Memories of authoritarian Europe, 1945-2020.
What to do with the legacy of a dictator after his death or fall? This problematic memory also includes a material inheritance, ranging from the autocrat's tomb to the specific places linked to his victims, as well as public spaces represented by names or monuments. The Wolf's Lairs reviews how contemporary Europe has confronted its own ghosts, how it has redefined in a particular way the spaces closely linked to the biography and memory of the tyrant, and how it has integrated -not without contradictions- this uncomfortable past into its own national narrative. Spain has been no stranger to this problematic (in)digestion of the places of (dis)memory. Through the comparative study of cases as diverse as Germany, Portugal, Albania, Romania, France, Italy and Slovakia, Xosé M. Núñez Seixas shows the shared difficulties in facing recent traumatic pasts.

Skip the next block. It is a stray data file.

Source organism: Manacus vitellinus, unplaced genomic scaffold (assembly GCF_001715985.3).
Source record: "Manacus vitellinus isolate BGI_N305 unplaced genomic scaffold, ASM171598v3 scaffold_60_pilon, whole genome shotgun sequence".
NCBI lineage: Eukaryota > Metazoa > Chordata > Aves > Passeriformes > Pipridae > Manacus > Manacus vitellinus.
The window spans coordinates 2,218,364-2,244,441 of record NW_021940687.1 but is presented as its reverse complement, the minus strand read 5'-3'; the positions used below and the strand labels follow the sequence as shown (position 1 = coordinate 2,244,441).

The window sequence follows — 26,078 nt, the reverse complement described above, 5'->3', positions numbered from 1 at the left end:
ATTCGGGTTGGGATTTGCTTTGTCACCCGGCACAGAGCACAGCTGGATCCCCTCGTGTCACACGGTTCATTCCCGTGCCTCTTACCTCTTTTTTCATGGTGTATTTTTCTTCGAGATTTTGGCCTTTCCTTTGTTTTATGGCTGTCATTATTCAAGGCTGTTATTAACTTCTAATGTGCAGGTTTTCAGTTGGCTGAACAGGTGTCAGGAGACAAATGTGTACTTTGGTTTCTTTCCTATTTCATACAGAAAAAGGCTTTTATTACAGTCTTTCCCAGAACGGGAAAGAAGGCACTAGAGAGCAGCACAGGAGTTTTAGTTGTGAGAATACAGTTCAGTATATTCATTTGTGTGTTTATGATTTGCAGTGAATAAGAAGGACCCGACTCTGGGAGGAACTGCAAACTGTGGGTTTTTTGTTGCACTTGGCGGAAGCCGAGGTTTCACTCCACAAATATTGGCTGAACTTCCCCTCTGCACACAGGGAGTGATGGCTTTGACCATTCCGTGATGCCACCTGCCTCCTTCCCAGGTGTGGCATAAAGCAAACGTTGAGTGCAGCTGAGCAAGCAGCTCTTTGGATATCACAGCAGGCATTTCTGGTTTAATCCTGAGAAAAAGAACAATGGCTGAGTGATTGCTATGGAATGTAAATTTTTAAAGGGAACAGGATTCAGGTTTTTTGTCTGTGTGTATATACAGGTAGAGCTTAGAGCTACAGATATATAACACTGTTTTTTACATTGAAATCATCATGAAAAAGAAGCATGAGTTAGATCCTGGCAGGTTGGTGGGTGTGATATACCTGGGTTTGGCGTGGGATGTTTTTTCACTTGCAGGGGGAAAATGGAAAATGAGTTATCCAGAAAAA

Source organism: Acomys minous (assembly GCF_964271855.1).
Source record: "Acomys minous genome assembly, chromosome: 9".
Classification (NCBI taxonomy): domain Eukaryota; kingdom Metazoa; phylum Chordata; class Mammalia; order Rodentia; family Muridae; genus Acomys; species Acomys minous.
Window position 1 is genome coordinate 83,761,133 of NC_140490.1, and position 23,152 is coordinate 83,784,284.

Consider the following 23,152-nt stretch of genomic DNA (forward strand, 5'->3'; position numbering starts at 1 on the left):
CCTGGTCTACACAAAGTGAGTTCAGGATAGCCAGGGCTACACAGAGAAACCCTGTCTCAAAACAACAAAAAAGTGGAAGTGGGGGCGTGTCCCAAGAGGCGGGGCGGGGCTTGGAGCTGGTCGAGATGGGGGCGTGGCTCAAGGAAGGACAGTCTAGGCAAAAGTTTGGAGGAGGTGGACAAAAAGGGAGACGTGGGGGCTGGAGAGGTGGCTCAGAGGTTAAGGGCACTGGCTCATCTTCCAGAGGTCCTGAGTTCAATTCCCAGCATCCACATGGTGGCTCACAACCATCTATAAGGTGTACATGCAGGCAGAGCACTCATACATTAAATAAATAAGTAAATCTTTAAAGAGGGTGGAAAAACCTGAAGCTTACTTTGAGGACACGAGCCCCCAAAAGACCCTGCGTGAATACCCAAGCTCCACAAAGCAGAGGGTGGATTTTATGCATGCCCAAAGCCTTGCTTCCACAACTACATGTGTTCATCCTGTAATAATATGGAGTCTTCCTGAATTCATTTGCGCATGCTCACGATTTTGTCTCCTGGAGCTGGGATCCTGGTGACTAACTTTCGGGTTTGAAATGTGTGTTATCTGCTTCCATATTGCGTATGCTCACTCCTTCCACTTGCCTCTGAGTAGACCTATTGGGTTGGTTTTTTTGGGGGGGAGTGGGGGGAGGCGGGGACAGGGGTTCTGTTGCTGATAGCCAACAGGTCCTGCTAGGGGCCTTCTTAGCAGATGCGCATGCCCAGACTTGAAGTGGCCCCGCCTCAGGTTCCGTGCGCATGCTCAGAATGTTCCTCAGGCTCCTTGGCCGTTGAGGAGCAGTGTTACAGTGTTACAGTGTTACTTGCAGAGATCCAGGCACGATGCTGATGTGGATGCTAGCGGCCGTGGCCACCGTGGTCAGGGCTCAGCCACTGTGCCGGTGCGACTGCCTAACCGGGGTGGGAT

A comparative study on the management of the memory of a past still too present.